I use antibacterial hand gel on airplanes, but I've heard that it may do more harm than good. What's the best way to avoid unwanted germs and illness while flying?—T.J., SAN FRANCISCO, CALIF.
According to Rae Jones of the U.S. Food & Drug Administration, what your mother told
you still rings true: washing your hands with soap and water is the most effective way to
avoid catching a cold or the flu. Dr. Stuart Levy, a Tufts University researcher, says there
doesn't appear to be any real benefit to using antibacterials. "In fact, the frequent use
of these products might lead to the development of antibiotic-resistant bacteria—creating
a bigger problem for everyone—and I discourage casual application," he explains. But
hand-washing isn't always convenient on a plane. When the Fasten Seat Belt sign is illuminated,
towelettes containing alcohol are the next best thing—you can even wipe armrests and
tray tables at the beginning of a flight to kill any lingering germs. And if a passenger in
your vicinity is coughing, sniffling, and sneezing, ask for a seat change. Airlines will reseat
you if the flight isn't full.
Can you recommend some great tented-safari itineraries in Kenya and Tanzania? —G.S., SEATTLE, WASH.
One of the best is from Abercrombie & Kent (800/323-7308; www.abercrombiekent.com;
tours from $9,865 per person, double): its 14-day East African Hemingway Safaris include
stops at fully equipped tented camps along the route. You'll travel from Mount Kenya to Lake
Manyara to Serengeti National Park, seeking out Grevy's zebras and herds of impala. Another
of our favorites is offered by Micato Safaris (800/642-2861; www.micato.com;
nine-day tours from $10,000 per person, double). After a few days of luxury tenting and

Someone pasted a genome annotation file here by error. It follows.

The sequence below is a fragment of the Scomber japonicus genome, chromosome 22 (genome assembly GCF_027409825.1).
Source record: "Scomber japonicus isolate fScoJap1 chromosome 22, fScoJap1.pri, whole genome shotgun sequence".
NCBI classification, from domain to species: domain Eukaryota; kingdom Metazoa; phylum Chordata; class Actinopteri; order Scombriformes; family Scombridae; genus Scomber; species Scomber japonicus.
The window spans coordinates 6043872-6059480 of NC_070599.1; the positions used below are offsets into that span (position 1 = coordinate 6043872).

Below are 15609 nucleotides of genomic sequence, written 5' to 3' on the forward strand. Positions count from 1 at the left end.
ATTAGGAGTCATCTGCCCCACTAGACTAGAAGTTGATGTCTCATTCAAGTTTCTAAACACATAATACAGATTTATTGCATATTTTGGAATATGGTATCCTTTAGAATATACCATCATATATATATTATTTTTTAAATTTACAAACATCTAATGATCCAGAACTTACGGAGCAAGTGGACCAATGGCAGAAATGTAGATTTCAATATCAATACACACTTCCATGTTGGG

rhino sightings in the Masai Mara National Reserve in Kenya, you're flown to Tanzania's Ngorongoro
crater, where you'll spend several days exploring the grassy floor inside the now-extinct
volcano and observing exotic fauna. With its focus on privacy and independent travel, the
newly launched Exclusively Yours Africa (800/421-8907; www.exclusivelyyoursafrica.com;
10-day tours from $7,350 per person, double) is perfect for personalized tours in both
countries—try a massage overlooking Kenya's Laikipia Plateau Reserve, take a camel safari,
or sleep outdoors under the stars.
How can I get tickets for this summer's FIFA World Cup games in Germany? —N.S., QUEENS, N.Y.
We've heard that Germany expects more than 5.5 million soccer fans to attend games this summer
in 12 cities across the country. The opening match for the quadrennial event will be held
June 9 in Munich's new Herzog & de Meurondesigned Allianz Arena, with the final game
a month later in Berlin's Olympic Stadium. Tickets are available through the official ticketing
center (www.fifaworldcup.com), which is open until the 15th of this month; from
February 15 through April 15; and, for last-minute attempts, from May 1 through the end of
the tournament in July. Prices range from $40 to $700. Many cities have cultural events planned
for visitors, including soccer-themed theater performances in Stuttgart and an exhibition
highlighting the relationship between "football" and television in Berlin.
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